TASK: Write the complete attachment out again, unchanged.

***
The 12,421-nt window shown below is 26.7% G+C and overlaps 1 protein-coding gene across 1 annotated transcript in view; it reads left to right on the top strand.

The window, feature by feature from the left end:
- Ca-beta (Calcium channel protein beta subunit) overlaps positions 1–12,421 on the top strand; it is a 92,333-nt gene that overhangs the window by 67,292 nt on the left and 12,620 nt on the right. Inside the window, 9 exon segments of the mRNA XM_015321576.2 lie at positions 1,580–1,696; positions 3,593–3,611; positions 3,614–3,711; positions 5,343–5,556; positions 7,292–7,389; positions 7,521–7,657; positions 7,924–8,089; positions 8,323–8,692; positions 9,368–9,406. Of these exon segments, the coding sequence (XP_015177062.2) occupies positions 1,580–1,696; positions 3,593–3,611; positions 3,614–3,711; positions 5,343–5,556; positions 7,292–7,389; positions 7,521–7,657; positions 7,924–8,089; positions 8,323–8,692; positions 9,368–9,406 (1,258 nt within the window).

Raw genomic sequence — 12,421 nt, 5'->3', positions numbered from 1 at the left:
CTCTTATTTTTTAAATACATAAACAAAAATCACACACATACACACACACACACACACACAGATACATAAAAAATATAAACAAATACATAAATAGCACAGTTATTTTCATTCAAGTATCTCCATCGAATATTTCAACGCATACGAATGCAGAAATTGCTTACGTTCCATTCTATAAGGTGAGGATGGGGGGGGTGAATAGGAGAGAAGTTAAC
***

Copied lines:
The 12,421-nt window shown below is 26.7% G+C and overlaps 1 protein-coding gene across 1 annotated transcript in view; it reads left to right on the top strand.

The window, feature by feature from the left end:
- Ca-beta (Calcium channel protein beta subunit) overlaps positions 1–12,421 on the top strand; it is a 92,333-nt gene that overhangs the window by 67,292 nt on the left and 12,620 nt on the right. Inside the window, 9 exon segments of the mRNA XM_015321576.2 lie at positions 1,580–1,696; positions 3,593–3,611; positions 3,614–3,711; positions 5,343–5,556; positions 7,292–7,389; positions 7,521–7,657; positions 7,924–8,089; positions 8,323–8,692; positions 9,368–9,406. Of these exon segments, the coding sequence (XP_015177062.2) occupies positions 1,580–1,696; positions 3,593–3,611; positions 3,614–3,711; positions 5,343–5,556; positions 7,292–7,389; positions 7,521–7,657; positions 7,924–8,089; positions 8,323–8,692; positions 9,368–9,406 (1,258 nt within the window).

Raw genomic sequence — 12,421 nt, 5'->3', positions numbered from 1 at the left:
CTCTTATTTTTTAAATACATAAACAAAAATCACACACATACACACACACACACACACACAGATACATAAAAAATATAAACAAATACATAAATAGCACAGTTATTTTCATTCAAGTATCTCCATCGAATATTTCAACGCATACGAATGCAGAAATTGCTTACGTTCCATTCTATAAGGTGAGGATGGGGGGGGTGAATAGGAGAGAAGTTAAC